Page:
Laine’s unselfish act a smooth move


Advertise with us

It was a play that likely went unnoticed to the casual viewer, especially given everything else that went down Saturday. The unselfish act by slumping scorer Patrik Laine commanded plenty of post-game respect inside the Winnipeg Jets locker room.

Read this article for free:


Already have an account? Log in here »

To continue reading, please subscribe with this special offer:

All-Access Digital Subscription

$4.75 per week*

  • Enjoy unlimited reading on
  • Read the E-Edition, our digital replica newspaper
  • Access News Break, our award-winning app
  • Play interactive puzzles

*Pay $19.00 every four weeks. GST will be added to each payment. Subscription can be cancelled anytime.

Hey there, time traveller!
This article was published 24/03/2019 (1412 days ago), so information in it may no longer be current.

It was a play that likely went unnoticed to the casual viewer, especially given everything else that went down Saturday. The unselfish act by slumping scorer Patrik Laine commanded plenty of post-game respect inside the Winnipeg Jets locker room.

The clock was ticking down in the Jets’ playoff-clinching 5-0 victory over the Nashville Predators when Laine — stuck on 29 goals for 11 games and counting — got a perfect setup from Kevin Hayes right in the slot.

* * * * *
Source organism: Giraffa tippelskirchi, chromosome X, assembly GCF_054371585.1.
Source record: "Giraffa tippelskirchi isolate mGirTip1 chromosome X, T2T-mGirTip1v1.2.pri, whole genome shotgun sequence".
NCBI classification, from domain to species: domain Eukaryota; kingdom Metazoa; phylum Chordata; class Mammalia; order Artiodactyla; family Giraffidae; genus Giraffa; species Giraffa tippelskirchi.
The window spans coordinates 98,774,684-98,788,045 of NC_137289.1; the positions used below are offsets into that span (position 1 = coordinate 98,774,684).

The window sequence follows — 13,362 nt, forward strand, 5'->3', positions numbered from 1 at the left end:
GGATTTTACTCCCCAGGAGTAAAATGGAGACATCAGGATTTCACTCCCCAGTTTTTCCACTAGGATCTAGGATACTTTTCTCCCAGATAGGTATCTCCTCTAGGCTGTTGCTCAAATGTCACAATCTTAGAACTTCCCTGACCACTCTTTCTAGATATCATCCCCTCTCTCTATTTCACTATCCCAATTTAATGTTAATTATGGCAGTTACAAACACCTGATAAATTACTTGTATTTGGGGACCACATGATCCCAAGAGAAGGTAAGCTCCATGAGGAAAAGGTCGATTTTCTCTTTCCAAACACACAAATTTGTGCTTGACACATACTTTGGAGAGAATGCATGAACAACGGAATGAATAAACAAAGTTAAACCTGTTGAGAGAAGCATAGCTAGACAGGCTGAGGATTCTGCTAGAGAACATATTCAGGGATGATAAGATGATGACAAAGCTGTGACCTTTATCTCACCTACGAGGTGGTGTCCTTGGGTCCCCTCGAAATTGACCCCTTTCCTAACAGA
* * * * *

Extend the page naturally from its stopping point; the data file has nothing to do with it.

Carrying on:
He’d hit two posts earlier in the contest, and nobody would blame the Finnish sniper if he pulled the trigger in an attempt to end the drought. But he didn’t. Instead, Laine made a sweet dish to Kyle Connor, who one-timed a blast past Pekka Rinne for his first career hat trick with nine seconds to play. 

Head coach Paul Maurice said Laine’s decision speaks volumes about his overall development.

“He has a really strong awareness of what’s going on around him. Patty wants to play well. Sure, an offensive guy wants to score goals. He hit those two bars and his game didn’t get worse. There’s the maturity that we’re starting to see,” Maurice said.

“He’s 20 years old and he wears it when he’s not scoring because he’s scored his whole life and he wants to score. But his game was rock-solid (Saturday), he won some battles along the wall, some good back-checks, some great chances to score. He’s not a selfish player on the ice.”

Connor, who began the night tied with Laine for goals and is now up to 32, was singing the praises of his linemate.

“It’s just the character he is. He cares about this team first and he’s a very underrated passer. I don’t think that gets enough recognition,” he said.



The Jets made a huge splash at last year’s trade deadline, landing Paul Stastny. And they grabbed another big fish this year in Hayes, once again filling a void for a second-line centre.

The similarities don’t end there.

Stastny put up four goals and nine assists in 19 regular-season games with the Jets. And Hayes? He has four goals and six assists in his first 13 regular-season games with the Jets.